Daily Brief: US Suspends Avocado Imports From Mexico, 80 Human Trafficking Victims Rescued

Also, Los Angeles City Council voted Tuesday to rename a Boyle Heights street after legendary Mexican singer Vicente Fernández, who died at the age of 81 in December

» U.S. Temporarily Bans Avocados From Mexico, Puts Pressure on California Farmers The United States on Friday temporarily suspended all avocado imports from Michoacán, the only Mexican state approved for avocado exports, after a U.S. plant inspector there received a threatening phone call. [Los Angeles Times]

» Elon Musk Donates $5.7 Billion in Tesla Shares to Unnamed Charity Tesla CEO Elon Musk has donated roughly $5.7 billion worth of the electric carmaker’s shares to an unspecified charity in November, he disclosed Monday. [Forbes]

» More Than 80 Victims Rescued in L.A. Human Trafficking Operation Authorities on Tuesday announced the impact of a statewide crackdown on human trafficking that resulted in nearly 500 arrests and more than 80 sex workers being rescued. [NBC Los Angeles]

» L.A. City Council Votes to Rename Street After Mexican Icon Vicente Fernández The city council voted Tuesday to rename a Boyle Heights street after legendary Mexican singer Vicente Fernández, who died at the age of 81 in December. [LAist]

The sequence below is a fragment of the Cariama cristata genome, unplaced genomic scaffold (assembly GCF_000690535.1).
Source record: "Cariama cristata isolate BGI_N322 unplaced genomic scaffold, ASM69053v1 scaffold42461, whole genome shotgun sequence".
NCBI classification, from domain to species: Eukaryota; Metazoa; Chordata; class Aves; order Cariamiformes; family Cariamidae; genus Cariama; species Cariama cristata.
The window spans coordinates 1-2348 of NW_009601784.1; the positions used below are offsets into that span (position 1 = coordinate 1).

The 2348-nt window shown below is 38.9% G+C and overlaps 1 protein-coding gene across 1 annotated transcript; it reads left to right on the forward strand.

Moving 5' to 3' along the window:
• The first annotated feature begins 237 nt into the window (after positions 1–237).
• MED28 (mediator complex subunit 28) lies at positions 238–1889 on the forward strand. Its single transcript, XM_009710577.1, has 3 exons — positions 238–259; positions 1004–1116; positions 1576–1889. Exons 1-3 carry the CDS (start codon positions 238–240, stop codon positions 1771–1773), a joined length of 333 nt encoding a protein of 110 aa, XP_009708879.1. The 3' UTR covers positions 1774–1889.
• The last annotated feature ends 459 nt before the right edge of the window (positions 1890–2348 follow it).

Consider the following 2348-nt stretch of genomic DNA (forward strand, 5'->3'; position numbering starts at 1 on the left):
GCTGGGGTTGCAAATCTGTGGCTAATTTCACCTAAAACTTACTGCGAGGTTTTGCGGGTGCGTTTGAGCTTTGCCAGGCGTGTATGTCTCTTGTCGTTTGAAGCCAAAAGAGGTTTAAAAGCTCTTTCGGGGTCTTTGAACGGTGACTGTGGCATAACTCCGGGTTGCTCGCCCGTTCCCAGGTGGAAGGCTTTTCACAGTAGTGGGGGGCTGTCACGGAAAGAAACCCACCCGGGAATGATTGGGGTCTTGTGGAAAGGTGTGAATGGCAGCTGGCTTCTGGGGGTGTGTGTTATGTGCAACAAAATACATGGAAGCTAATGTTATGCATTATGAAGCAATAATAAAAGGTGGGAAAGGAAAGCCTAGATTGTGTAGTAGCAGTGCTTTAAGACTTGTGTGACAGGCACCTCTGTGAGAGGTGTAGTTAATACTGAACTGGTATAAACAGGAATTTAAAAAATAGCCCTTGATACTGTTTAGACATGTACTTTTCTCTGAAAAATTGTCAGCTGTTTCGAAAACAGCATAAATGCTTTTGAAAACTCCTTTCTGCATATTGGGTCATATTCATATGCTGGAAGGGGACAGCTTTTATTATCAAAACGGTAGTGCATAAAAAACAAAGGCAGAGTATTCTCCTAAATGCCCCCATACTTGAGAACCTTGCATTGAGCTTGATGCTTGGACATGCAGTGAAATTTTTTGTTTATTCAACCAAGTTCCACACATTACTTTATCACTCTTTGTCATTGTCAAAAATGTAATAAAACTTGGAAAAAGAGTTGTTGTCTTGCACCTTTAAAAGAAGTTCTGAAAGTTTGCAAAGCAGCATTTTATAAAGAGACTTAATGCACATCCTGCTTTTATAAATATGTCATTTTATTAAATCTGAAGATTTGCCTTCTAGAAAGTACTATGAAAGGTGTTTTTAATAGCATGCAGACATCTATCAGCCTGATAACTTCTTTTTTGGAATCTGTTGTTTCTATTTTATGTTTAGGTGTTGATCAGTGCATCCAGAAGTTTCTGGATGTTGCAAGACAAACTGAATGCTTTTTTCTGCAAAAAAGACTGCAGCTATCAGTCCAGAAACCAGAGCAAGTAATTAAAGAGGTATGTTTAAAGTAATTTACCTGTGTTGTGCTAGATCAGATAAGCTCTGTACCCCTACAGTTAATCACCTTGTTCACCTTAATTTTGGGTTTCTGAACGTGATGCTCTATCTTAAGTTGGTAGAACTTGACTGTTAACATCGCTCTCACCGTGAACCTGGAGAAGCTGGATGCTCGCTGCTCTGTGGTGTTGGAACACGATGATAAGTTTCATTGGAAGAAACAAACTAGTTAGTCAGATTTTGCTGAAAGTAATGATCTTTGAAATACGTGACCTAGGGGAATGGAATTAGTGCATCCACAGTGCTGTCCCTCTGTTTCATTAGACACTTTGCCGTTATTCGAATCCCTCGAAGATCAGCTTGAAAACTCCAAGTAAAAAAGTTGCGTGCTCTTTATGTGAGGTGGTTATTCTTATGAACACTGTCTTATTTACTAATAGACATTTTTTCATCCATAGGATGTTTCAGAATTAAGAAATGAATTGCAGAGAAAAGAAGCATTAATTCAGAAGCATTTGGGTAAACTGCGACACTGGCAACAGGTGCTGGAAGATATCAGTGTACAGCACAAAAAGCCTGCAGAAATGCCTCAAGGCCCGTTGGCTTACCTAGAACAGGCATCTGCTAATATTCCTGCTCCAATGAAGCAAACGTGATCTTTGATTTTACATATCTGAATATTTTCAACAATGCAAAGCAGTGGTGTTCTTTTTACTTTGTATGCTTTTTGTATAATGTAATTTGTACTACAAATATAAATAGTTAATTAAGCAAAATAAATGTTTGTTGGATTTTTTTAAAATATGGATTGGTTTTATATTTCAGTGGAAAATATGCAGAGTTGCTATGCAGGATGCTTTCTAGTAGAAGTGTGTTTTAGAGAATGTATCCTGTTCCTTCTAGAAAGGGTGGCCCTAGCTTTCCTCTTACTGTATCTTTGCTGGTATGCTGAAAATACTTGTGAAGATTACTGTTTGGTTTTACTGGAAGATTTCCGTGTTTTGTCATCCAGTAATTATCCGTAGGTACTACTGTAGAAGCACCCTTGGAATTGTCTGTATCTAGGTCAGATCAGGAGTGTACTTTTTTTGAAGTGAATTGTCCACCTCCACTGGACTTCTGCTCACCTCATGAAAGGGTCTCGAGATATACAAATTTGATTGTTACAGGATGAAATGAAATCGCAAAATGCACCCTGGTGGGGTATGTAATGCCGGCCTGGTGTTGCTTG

» CNN’s Allison Gollust Resigns Amid WarnerMedia Probe In a memo to staffers Tuesday evening, WarnerMedia CEO Jason Kilar said Gollust stepped down from her chief marketing officer role after an investigation “into issues associated with” former CNN anchor Chris Cuomo and his brother Andrew, the former New York governor. [CNN]

» Mayor Candidate Rick Caruso to Step Down as Chair of USC’s Board of Trustees The newly announced L.A. mayoral candidate said Tuesday he will step down as the chairman of the USC Board of Trustees so he can focus on his campaign. [NBC Los Angeles]



General view of SoFi Stadium prior to Super Bowl LVI NFL football game at SoFi Stadium in Inglewood, CA. on Sunday, Feb. 13, 2022. (Photo by David Crane/MediaNews Group/Los Angeles Daily News via Getty Images)

Glimpses of Renewed Los Angeles in Super Bowl Telecast

Watching the Super Bowl Sunday, I was struck less by the game itself, despite the cliff-hanger second half, but by how much the show’s production values seemed to be about projecting an image of Los Angeles as an avatar of hope, culture, beauty and relevance.

From the futuristic silhouette of SoFi Stadium to the ravishing aerial shots of downtown’s glistening twilight skyline, this was L.A. as civic boosters would have it imagined: the west coast’s Emerald City, bathed in flattering magic-hour light rather than the relentless depiction of late, particularly in east coast media, of a Gomorrah of raging fires, grimy homeless encampments, and the drumbeat of murder and violent crime marching into even Beverly Hills.


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